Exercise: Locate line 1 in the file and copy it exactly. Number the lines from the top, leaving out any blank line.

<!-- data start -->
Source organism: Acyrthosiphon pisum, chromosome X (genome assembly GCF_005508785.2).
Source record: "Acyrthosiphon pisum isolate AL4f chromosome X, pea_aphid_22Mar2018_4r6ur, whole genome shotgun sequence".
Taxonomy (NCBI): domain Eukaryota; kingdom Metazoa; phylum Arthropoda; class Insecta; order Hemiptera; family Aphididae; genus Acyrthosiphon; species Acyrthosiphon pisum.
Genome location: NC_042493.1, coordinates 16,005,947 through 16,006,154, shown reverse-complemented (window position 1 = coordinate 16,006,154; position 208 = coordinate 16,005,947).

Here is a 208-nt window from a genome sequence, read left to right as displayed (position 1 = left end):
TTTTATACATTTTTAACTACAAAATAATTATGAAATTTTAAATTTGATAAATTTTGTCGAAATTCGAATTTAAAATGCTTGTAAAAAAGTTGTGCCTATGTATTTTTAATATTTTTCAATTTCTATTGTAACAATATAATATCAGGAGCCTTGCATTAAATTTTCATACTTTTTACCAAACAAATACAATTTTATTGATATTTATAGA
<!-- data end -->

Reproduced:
Source organism: Acyrthosiphon pisum, chromosome X (genome assembly GCF_005508785.2).